Hydrangea macrophylla 'Red Bull'

How to plant shrubs

Autumn is the ideal time to plant robust shrubs like roses and viburnums. Find out more in our guide.

A table displaying which months are best to sow, plant and harvest.
Jan Feb Mar Apr May Jun Jul Aug Sep Oct Nov Dec
To do
To do

Do not To do in January

Do not To do in February

Do not To do in March

Do not To do in April

Do not To do in May

Do not To do in June

Do not To do in July

Do not To do in August

Do To do in September

Do To do in October

Do To do in November

Do not To do in December

Shrubs of all sizes, including hydrangeas and shrub roses, form the permanent framework of most garden borders.

Autumn is the ideal time to plant them, however container-grown shrubs can be planted at any time of year as long as the ground isn’t frozen, waterlogged or too dry.

Before you plant, dig over the whole border to at least one spade’s depth, removing all weeds, especially the roots of perennial ones. Then fork in lots of well-rotted garden compost, along with fertiliser, to get your shrub off to a good start.

Pot-grown shrubs can be planted out at any time of year. Learn how to get the best results from planting shrubs, including where to plant and which fertiliser to use, in our No Fuss Guide, with David Hurrion, BBC Gardeners’ World Magazine:

More shrub-growing advice:

Learn how to plant a shrub in just four easy steps, below.


You Will Need

  • Garden spade
  • Garden fork
  • Well-rotted manure or garden compost
  • Slow-release fertiliser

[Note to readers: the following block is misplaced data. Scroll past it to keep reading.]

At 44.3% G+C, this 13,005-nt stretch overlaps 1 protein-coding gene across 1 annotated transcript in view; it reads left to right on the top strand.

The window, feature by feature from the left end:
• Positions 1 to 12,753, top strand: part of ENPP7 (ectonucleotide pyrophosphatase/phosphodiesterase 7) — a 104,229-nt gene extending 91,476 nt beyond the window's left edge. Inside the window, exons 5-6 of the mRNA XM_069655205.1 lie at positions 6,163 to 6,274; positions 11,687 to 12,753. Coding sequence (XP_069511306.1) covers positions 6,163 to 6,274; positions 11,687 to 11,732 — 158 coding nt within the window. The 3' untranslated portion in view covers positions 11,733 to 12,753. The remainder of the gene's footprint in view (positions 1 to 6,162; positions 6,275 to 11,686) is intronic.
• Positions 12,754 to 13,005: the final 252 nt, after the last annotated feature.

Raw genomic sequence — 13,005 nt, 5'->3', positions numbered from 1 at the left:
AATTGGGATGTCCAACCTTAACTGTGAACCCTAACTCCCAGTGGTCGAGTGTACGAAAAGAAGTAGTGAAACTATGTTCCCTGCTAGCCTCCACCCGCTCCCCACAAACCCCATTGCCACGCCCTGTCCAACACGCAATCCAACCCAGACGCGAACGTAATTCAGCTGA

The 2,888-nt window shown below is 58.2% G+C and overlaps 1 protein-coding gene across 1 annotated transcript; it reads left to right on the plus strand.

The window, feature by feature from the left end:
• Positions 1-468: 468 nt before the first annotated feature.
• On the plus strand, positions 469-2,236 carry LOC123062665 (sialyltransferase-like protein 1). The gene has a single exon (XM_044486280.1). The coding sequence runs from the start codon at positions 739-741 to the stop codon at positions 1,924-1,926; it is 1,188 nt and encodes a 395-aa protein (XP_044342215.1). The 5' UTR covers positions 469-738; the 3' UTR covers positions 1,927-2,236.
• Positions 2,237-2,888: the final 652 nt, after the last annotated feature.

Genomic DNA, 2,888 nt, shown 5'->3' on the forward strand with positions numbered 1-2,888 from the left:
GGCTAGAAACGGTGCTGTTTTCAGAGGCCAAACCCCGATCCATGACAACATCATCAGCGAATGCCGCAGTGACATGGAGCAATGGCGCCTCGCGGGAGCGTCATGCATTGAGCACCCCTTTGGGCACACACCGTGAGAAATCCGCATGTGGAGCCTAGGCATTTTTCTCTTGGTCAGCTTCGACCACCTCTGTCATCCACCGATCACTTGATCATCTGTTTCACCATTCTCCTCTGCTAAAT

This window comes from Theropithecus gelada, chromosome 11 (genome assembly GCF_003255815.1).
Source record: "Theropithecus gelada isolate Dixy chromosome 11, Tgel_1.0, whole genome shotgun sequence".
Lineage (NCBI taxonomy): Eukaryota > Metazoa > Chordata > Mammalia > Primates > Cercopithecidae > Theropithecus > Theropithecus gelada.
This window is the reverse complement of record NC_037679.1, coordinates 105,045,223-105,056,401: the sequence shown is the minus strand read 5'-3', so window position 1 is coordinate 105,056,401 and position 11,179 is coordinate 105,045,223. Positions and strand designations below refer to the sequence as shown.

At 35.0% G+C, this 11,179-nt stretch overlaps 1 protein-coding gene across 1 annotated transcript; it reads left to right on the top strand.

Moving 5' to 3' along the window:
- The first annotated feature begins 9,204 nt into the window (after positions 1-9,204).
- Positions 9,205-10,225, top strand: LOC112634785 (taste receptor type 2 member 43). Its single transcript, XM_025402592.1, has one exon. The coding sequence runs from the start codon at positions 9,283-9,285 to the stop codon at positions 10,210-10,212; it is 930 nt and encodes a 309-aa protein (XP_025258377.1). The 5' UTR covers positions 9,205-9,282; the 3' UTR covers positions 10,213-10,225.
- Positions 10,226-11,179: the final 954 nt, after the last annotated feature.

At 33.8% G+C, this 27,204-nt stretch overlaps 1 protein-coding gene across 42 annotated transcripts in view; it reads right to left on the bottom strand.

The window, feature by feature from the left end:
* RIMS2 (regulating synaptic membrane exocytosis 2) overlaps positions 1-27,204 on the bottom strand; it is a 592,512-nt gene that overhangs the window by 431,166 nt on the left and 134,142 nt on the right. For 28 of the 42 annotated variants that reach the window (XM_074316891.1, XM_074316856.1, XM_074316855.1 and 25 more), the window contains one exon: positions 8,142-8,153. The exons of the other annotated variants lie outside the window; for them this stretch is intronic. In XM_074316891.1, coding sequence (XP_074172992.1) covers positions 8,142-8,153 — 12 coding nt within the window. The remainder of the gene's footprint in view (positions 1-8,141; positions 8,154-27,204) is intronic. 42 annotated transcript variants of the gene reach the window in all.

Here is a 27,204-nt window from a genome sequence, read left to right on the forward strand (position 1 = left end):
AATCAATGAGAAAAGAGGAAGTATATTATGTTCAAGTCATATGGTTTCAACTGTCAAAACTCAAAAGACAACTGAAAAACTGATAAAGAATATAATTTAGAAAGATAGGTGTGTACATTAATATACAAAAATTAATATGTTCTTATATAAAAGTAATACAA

Total time:

Step 1

Water the plant thoroughly before planting, so plants in leaf take up plenty of water and stress is minimised. Dig a hole at least twice the width of the rootball and the same depth – possibly deeper for roses, so the knobbly graft union sits below soil level. Use a fork to break up the sides and base of the hole.

Digging the planting hole
Digging the planting hole

Step 2

Remove the shrub from its pot by placing one hand over the top of the rootball with your fingers spread around the base of the stem for support, then carefully pull off the pot with the other hand. If the pot is tightly packed with roots, it may be difficult to remove. Try tapping it against a hard surface, or cut it off.

Removing the shrub from its pot
Removing the shrub from its pot

Step 3

Roots that are spiralling around need to be gently teased out and straightened as much as possible, otherwise they’ll keep winding round once in the ground too and the plant will never thrive. Place the plant in the hole with the roots spread out and the top of the rootball level with the ground, possibly deeper for roses.

Placing the shrub in the planting hole
Placing the shrub in the planting hole

Step 4

Partly backfill around the roots with the excavated soil and firm gently to get rid of any air pockets, so the roots are in good contact with the soil. Then top up with more soil if necessary and firm down. Water in well and keep watered during dry spells next spring. Over winter, check the plant every month or so by giving it a gentle wiggle and firm in if it has been loosened by wind or frost.

Backfilling around the shrub
Backfilling around the shrub

Post-planting care

Encourage roots to spread by adding organic matter to the soil over the entire area. Snip out any dead, damaged, diseased or crossing stems after planting. Find out more on how to formatively prune shrubs.


Shrubs to leave until spring